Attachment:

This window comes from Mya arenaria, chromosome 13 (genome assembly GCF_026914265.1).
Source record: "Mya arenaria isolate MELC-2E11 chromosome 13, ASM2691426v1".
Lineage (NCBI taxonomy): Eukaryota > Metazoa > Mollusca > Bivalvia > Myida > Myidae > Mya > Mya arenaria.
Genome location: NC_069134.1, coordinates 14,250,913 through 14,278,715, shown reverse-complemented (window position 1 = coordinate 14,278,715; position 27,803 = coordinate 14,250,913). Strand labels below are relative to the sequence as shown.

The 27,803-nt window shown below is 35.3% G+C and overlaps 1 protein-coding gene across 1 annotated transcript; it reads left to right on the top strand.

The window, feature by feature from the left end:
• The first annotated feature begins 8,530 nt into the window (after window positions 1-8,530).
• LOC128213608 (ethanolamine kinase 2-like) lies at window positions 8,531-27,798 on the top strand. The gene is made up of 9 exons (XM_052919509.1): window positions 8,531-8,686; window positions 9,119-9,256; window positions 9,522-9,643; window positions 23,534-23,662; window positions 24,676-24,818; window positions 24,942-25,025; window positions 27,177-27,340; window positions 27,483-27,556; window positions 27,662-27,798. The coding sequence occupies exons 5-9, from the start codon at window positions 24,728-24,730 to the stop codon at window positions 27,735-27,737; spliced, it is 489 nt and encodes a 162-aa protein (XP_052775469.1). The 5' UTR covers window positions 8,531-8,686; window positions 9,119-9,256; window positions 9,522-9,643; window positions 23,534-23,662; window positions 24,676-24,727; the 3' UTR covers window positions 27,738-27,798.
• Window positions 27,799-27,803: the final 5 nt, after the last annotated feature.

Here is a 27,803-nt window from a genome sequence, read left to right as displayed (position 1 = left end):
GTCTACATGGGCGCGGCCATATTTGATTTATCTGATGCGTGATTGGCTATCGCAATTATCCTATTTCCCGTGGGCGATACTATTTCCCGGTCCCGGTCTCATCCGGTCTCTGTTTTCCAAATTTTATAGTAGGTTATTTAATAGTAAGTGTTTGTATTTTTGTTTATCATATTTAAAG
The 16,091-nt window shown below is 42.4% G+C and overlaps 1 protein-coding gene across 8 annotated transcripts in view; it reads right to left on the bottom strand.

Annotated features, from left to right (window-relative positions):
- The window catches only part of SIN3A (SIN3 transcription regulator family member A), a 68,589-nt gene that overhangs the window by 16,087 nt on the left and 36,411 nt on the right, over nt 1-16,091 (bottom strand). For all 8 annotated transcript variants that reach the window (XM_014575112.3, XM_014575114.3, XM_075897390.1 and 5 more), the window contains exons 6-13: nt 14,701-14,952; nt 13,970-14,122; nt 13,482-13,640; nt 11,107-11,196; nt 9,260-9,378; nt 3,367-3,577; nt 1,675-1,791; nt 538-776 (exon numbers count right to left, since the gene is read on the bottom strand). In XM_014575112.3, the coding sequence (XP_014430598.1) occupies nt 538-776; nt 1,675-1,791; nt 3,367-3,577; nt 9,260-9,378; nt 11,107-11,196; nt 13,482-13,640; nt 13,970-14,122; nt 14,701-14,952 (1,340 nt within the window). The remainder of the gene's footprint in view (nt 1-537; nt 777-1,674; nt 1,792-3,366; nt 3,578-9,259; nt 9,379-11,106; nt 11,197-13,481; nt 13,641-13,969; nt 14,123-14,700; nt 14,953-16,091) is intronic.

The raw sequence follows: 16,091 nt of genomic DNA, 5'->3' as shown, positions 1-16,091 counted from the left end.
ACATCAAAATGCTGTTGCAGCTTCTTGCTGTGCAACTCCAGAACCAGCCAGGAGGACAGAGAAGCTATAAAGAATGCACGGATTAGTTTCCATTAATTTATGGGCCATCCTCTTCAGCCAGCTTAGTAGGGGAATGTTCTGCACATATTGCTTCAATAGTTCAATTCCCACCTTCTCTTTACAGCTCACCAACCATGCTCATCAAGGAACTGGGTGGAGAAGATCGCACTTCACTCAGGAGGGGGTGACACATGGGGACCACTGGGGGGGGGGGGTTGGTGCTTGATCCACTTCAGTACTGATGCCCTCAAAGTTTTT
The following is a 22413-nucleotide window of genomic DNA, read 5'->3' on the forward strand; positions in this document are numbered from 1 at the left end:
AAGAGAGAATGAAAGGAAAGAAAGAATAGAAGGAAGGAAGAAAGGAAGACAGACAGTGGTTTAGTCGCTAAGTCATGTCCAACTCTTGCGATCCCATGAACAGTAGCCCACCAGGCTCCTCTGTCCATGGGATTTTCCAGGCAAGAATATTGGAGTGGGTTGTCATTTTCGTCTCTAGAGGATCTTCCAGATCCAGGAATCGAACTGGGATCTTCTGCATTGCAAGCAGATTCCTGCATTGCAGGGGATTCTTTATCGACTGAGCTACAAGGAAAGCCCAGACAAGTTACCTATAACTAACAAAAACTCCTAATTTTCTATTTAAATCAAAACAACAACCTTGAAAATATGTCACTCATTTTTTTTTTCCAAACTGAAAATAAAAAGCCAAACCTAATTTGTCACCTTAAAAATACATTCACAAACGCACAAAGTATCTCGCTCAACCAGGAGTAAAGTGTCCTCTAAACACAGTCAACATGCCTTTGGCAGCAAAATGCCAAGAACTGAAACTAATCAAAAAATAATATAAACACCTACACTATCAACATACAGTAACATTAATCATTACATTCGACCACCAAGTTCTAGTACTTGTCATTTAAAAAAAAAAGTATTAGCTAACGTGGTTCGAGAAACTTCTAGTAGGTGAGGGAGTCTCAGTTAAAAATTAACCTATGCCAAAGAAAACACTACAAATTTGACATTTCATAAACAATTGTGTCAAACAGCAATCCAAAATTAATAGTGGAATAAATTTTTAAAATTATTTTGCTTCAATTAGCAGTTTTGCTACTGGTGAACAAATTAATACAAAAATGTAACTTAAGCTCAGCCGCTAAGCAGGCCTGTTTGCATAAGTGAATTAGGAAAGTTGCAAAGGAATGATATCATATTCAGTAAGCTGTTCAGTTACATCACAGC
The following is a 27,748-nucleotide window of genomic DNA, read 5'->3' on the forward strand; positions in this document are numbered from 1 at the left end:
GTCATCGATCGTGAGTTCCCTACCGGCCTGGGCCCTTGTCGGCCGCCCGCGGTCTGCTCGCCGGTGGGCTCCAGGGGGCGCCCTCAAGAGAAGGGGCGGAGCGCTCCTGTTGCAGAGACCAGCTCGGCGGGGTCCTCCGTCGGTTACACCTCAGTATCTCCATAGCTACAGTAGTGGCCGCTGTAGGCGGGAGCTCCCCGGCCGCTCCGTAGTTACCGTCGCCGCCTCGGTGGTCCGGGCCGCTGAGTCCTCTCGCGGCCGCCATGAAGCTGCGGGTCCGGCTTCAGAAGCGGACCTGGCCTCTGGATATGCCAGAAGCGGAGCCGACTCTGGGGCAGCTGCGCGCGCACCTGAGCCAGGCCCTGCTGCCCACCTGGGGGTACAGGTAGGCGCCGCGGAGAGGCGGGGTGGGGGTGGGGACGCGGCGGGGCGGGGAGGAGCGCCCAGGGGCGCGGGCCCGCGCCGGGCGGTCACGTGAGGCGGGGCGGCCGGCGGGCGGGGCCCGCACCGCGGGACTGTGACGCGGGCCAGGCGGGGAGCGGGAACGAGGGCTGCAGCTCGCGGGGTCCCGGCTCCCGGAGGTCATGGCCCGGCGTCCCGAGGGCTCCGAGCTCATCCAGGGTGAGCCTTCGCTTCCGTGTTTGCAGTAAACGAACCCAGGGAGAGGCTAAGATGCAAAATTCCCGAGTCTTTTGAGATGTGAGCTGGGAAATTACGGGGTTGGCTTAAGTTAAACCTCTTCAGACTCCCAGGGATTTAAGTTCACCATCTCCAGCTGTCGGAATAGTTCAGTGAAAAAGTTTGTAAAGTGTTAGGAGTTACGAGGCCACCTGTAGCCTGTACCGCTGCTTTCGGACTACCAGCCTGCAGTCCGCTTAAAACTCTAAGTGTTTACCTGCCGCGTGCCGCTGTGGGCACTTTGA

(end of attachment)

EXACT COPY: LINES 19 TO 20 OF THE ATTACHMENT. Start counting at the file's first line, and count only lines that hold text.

The following is a 27,748-nucleotide window of genomic DNA, read 5'->3' on the forward strand; positions in this document are numbered from 1 at the left end:
GTCATCGATCGTGAGTTCCCTACCGGCCTGGGCCCTTGTCGGCCGCCCGCGGTCTGCTCGCCGGTGGGCTCCAGGGGGCGCCCTCAAGAGAAGGGGCGGAGCGCTCCTGTTGCAGAGACCAGCTCGGCGGGGTCCTCCGTCGGTTACACCTCAGTATCTCCATAGCTACAGTAGTGGCCGCTGTAGGCGGGAGCTCCCCGGCCGCTCCGTAGTTACCGTCGCCGCCTCGGTGGTCCGGGCCGCTGAGTCCTCTCGCGGCCGCCATGAAGCTGCGGGTCCGGCTTCAGAAGCGGACCTGGCCTCTGGATATGCCAGAAGCGGAGCCGACTCTGGGGCAGCTGCGCGCGCACCTGAGCCAGGCCCTGCTGCCCACCTGGGGGTACAGGTAGGCGCCGCGGAGAGGCGGGGTGGGGGTGGGGACGCGGCGGGGCGGGGAGGAGCGCCCAGGGGCGCGGGCCCGCGCCGGGCGGTCACGTGAGGCGGGGCGGCCGGCGGGCGGGGCCCGCACCGCGGGACTGTGACGCGGGCCAGGCGGGGAGCGGGAACGAGGGCTGCAGCTCGCGGGGTCCCGGCTCCCGGAGGTCATGGCCCGGCGTCCCGAGGGCTCCGAGCTCATCCAGGGTGAGCCTTCGCTTCCGTGTTTGCAGTAAACGAACCCAGGGAGAGGCTAAGATGCAAAATTCCCGAGTCTTTTGAGATGTGAGCTGGGAAATTACGGGGTTGGCTTAAGTTAAACCTCTTCAGACTCCCAGGGATTTAAGTTCACCATCTCCAGCTGTCGGAATAGTTCAGTGAAAAAGTTTGTAAAGTGTTAGGAGTTACGAGGCCACCTGTAGCCTGTACCGCTGCTTTCGGACTACCAGCCTGCAGTCCGCTTAAAACTCTAAGTGTTTACCTGCCGCGTGCCGCTGTGGGCACTTTGA